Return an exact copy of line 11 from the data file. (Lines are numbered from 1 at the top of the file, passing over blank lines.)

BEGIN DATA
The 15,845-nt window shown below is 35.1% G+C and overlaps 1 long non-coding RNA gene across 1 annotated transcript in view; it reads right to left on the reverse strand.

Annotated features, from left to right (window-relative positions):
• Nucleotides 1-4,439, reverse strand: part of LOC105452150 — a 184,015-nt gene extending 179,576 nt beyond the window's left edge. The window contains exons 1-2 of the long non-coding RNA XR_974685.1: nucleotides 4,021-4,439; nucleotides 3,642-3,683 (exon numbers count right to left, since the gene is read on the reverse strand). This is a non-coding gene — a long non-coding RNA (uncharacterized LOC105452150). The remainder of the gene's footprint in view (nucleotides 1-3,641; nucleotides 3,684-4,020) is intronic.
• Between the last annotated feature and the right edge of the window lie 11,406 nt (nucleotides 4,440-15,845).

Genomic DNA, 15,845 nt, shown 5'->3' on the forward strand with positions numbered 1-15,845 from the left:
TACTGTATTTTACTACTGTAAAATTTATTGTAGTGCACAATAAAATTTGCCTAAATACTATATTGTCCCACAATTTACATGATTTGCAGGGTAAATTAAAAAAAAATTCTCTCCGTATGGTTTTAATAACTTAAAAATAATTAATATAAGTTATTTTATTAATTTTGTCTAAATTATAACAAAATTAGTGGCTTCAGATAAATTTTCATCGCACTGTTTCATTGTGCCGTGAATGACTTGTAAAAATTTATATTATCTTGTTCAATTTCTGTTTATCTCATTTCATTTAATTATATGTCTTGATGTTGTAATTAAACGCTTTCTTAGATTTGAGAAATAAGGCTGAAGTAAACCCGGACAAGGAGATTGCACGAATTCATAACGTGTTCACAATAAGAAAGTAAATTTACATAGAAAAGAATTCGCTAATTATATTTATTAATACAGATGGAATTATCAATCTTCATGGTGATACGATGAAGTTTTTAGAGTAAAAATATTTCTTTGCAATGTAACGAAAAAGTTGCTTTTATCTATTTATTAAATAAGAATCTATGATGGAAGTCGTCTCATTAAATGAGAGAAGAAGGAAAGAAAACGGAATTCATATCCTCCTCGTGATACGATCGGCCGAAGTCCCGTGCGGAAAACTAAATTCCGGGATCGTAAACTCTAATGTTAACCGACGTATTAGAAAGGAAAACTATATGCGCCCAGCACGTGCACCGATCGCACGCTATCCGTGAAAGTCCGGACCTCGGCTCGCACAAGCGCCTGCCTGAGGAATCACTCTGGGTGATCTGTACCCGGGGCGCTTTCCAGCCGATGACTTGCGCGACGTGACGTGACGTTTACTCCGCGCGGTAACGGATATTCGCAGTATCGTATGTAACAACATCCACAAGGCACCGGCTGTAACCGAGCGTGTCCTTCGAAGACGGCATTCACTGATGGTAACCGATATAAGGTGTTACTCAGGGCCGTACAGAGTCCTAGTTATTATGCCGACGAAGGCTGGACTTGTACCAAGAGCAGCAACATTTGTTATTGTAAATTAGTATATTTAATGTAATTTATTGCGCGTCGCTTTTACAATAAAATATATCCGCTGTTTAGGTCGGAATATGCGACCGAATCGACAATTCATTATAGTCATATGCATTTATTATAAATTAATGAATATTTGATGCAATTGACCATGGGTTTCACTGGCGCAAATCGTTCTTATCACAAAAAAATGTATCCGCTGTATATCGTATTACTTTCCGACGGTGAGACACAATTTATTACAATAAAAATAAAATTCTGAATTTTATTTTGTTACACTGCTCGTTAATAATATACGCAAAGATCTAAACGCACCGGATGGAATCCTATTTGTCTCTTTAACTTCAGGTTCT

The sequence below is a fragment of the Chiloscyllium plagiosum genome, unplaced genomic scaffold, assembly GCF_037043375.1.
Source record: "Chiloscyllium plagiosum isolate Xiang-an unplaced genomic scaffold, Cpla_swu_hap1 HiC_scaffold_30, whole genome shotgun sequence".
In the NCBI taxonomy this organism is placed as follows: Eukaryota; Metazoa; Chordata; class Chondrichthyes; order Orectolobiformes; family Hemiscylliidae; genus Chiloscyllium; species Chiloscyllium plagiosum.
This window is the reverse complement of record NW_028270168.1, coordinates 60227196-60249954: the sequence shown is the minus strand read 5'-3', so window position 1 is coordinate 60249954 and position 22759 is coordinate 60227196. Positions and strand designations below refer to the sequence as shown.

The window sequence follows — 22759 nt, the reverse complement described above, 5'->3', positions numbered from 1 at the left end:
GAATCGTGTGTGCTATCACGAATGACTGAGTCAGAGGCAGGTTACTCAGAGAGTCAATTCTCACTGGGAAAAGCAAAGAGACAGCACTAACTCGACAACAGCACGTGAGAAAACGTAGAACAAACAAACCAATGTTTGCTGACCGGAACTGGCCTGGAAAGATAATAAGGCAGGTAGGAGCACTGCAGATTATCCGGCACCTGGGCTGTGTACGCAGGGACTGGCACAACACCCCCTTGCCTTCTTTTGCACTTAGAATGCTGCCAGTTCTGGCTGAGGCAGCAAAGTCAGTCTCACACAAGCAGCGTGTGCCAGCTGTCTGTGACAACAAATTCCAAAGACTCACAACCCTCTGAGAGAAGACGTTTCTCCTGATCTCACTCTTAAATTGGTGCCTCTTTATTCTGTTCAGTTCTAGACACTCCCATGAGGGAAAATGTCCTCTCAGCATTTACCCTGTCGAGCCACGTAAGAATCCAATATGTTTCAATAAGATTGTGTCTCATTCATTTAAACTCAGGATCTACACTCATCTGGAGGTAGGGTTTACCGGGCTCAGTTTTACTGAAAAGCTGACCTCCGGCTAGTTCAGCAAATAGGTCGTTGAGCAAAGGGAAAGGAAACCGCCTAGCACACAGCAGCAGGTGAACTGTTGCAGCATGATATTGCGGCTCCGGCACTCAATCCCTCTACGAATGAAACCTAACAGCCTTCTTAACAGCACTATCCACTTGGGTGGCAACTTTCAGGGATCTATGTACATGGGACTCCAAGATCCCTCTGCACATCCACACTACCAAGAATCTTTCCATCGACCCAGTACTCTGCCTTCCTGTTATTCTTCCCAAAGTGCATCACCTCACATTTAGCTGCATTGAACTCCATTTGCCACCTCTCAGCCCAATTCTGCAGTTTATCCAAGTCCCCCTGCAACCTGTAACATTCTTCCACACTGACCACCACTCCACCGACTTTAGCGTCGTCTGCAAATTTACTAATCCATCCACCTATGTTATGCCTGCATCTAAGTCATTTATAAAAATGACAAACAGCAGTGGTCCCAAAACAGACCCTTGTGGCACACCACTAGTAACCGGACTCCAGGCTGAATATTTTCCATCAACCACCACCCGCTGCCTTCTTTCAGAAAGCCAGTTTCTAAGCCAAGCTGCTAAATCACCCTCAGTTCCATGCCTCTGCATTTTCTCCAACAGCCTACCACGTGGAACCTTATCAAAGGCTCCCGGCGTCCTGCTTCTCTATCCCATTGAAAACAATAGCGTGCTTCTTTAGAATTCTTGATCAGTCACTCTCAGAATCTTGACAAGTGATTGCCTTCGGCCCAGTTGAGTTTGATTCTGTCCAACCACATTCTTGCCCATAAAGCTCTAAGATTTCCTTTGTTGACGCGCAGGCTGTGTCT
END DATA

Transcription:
The window sequence follows — 22759 nt, the reverse complement described above, 5'->3', positions numbered from 1 at the left end: